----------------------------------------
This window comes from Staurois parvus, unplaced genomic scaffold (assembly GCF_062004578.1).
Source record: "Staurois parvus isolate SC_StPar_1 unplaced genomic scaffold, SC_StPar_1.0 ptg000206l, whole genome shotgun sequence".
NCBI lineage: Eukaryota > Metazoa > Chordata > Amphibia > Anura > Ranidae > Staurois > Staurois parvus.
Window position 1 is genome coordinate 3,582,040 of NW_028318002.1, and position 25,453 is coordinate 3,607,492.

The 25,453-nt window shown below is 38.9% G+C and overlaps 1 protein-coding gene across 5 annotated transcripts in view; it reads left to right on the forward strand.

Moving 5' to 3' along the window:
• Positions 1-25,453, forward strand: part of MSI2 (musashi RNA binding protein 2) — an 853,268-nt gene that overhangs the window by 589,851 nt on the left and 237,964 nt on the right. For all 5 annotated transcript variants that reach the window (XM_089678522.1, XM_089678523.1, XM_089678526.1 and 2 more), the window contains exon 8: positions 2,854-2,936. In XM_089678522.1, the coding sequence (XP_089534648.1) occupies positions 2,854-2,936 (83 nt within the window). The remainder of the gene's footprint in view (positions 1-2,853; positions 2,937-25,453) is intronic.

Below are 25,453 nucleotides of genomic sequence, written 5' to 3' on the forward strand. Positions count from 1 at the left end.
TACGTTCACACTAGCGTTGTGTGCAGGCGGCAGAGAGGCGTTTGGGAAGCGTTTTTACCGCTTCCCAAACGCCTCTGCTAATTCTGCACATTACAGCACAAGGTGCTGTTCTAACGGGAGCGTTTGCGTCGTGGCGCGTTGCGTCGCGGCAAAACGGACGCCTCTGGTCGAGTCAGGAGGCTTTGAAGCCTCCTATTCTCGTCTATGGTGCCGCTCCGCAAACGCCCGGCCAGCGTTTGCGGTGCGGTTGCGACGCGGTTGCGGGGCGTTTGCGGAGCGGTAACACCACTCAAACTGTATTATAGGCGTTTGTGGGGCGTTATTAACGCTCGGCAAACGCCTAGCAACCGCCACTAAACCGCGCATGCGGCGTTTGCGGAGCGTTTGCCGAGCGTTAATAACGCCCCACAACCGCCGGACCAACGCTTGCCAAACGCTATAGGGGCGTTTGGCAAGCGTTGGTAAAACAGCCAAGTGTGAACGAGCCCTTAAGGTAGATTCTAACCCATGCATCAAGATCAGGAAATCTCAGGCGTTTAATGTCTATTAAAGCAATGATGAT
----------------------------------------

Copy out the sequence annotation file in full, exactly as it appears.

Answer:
This window comes from Staurois parvus, unplaced genomic scaffold (assembly GCF_062004578.1).
Source record: "Staurois parvus isolate SC_StPar_1 unplaced genomic scaffold, SC_StPar_1.0 ptg000206l, whole genome shotgun sequence".
NCBI lineage: Eukaryota > Metazoa > Chordata > Amphibia > Anura > Ranidae > Staurois > Staurois parvus.
Window position 1 is genome coordinate 3,582,040 of NW_028318002.1, and position 25,453 is coordinate 3,607,492.

The 25,453-nt window shown below is 38.9% G+C and overlaps 1 protein-coding gene across 5 annotated transcripts in view; it reads left to right on the forward strand.

Moving 5' to 3' along the window:
• Positions 1-25,453, forward strand: part of MSI2 (musashi RNA binding protein 2) — an 853,268-nt gene that overhangs the window by 589,851 nt on the left and 237,964 nt on the right. For all 5 annotated transcript variants that reach the window (XM_089678522.1, XM_089678523.1, XM_089678526.1 and 2 more), the window contains exon 8: positions 2,854-2,936. In XM_089678522.1, the coding sequence (XP_089534648.1) occupies positions 2,854-2,936 (83 nt within the window). The remainder of the gene's footprint in view (positions 1-2,853; positions 2,937-25,453) is intronic.

Below are 25,453 nucleotides of genomic sequence, written 5' to 3' on the forward strand. Positions count from 1 at the left end.
TACGTTCACACTAGCGTTGTGTGCAGGCGGCAGAGAGGCGTTTGGGAAGCGTTTTTACCGCTTCCCAAACGCCTCTGCTAATTCTGCACATTACAGCACAAGGTGCTGTTCTAACGGGAGCGTTTGCGTCGTGGCGCGTTGCGTCGCGGCAAAACGGACGCCTCTGGTCGAGTCAGGAGGCTTTGAAGCCTCCTATTCTCGTCTATGGTGCCGCTCCGCAAACGCCCGGCCAGCGTTTGCGGTGCGGTTGCGACGCGGTTGCGGGGCGTTTGCGGAGCGGTAACACCACTCAAACTGTATTATAGGCGTTTGTGGGGCGTTATTAACGCTCGGCAAACGCCTAGCAACCGCCACTAAACCGCGCATGCGGCGTTTGCGGAGCGTTTGCCGAGCGTTAATAACGCCCCACAACCGCCGGACCAACGCTTGCCAAACGCTATAGGGGCGTTTGGCAAGCGTTGGTAAAACAGCCAAGTGTGAACGAGCCCTTAAGGTAGATTCTAACCCATGCATCAAGATCAGGAAATCTCAGGCGTTTAATGTCTATTAAAGCAATGATGAT